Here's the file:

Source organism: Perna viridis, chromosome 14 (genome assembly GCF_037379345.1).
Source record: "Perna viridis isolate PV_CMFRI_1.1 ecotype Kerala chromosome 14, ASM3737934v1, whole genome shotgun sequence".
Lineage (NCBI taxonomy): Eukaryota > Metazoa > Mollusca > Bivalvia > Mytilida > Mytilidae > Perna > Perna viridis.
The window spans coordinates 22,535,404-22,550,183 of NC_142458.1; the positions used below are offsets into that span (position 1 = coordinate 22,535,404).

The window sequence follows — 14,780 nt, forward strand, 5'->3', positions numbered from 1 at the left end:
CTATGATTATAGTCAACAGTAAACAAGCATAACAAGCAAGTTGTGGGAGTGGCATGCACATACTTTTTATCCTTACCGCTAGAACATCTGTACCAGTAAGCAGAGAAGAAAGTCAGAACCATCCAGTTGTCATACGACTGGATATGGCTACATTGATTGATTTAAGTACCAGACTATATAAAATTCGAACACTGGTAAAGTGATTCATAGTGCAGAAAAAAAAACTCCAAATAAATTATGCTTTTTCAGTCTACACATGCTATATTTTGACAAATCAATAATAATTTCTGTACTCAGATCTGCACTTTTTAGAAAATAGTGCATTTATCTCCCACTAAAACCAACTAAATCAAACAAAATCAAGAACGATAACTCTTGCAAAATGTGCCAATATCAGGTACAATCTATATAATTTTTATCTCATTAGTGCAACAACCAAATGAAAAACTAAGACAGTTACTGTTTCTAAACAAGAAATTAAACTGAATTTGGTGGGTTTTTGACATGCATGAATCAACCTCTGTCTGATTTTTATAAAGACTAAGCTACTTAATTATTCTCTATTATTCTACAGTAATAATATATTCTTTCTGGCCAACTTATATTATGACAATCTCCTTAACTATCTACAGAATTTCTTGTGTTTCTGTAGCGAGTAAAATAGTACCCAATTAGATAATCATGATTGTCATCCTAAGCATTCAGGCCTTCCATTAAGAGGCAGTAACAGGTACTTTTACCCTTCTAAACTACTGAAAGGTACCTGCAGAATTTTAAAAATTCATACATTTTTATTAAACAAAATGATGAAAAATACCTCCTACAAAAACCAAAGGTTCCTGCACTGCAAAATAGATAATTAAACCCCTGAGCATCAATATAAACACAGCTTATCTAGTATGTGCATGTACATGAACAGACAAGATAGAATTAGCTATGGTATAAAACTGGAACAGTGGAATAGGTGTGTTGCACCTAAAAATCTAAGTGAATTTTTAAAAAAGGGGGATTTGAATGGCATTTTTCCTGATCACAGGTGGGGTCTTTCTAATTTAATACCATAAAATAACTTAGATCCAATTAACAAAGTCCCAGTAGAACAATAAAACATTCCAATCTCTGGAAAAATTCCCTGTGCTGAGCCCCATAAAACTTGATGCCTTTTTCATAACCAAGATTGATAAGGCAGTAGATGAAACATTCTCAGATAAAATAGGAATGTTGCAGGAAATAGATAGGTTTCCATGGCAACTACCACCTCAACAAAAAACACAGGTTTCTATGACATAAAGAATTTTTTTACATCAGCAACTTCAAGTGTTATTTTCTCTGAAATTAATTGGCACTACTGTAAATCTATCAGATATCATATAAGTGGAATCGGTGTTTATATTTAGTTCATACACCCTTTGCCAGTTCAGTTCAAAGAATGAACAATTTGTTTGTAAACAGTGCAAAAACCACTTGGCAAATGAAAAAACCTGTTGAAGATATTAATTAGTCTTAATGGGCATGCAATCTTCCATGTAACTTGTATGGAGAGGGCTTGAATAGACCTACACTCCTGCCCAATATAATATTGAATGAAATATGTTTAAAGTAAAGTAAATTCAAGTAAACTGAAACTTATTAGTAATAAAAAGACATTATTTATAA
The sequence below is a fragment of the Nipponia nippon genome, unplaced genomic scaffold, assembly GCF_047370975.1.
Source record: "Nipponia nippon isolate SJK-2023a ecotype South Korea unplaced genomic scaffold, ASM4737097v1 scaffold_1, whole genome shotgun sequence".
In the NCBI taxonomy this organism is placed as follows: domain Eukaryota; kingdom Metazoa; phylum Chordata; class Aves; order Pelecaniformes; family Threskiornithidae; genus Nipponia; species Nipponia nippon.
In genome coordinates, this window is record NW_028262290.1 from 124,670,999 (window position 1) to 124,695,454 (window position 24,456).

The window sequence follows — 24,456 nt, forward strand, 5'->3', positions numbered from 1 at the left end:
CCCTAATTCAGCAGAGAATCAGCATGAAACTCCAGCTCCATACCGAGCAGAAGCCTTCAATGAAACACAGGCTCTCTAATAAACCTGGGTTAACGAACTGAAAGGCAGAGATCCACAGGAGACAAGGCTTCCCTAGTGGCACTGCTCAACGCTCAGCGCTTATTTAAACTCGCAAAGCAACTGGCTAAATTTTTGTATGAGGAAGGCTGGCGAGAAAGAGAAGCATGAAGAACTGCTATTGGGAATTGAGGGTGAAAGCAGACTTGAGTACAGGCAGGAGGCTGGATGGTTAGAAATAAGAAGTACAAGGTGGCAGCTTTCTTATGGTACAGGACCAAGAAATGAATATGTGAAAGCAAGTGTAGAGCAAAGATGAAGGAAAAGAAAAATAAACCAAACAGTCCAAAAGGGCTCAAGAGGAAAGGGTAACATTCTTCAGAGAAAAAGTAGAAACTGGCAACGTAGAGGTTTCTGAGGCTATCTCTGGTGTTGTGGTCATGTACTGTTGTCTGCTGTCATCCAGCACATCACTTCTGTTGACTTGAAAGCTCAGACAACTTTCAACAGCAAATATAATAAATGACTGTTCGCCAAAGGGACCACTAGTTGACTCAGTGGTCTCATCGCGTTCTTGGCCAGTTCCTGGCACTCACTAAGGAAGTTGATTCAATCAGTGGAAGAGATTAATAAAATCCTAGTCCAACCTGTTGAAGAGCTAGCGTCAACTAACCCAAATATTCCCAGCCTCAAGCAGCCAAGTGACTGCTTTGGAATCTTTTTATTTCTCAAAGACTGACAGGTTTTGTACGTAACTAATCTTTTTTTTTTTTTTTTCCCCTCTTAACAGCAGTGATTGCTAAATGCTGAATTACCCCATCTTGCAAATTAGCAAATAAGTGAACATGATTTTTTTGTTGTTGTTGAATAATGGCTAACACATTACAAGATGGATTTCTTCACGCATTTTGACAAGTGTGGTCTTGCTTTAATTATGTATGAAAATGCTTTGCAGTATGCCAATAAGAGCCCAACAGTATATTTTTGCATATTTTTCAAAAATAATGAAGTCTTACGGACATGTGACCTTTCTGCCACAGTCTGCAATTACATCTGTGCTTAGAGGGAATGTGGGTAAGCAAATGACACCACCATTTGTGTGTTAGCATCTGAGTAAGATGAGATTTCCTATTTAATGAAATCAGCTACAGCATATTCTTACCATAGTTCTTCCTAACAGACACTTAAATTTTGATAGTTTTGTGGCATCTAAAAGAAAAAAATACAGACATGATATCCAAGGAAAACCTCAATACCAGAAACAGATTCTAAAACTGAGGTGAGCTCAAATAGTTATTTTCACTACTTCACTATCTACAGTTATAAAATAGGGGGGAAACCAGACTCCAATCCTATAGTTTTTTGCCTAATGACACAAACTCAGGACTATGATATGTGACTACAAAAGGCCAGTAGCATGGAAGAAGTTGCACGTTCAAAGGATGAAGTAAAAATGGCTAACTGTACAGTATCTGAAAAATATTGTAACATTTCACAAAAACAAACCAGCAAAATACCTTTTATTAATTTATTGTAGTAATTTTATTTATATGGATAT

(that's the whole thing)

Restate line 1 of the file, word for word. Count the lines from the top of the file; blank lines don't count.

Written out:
Source organism: Perna viridis, chromosome 14 (genome assembly GCF_037379345.1).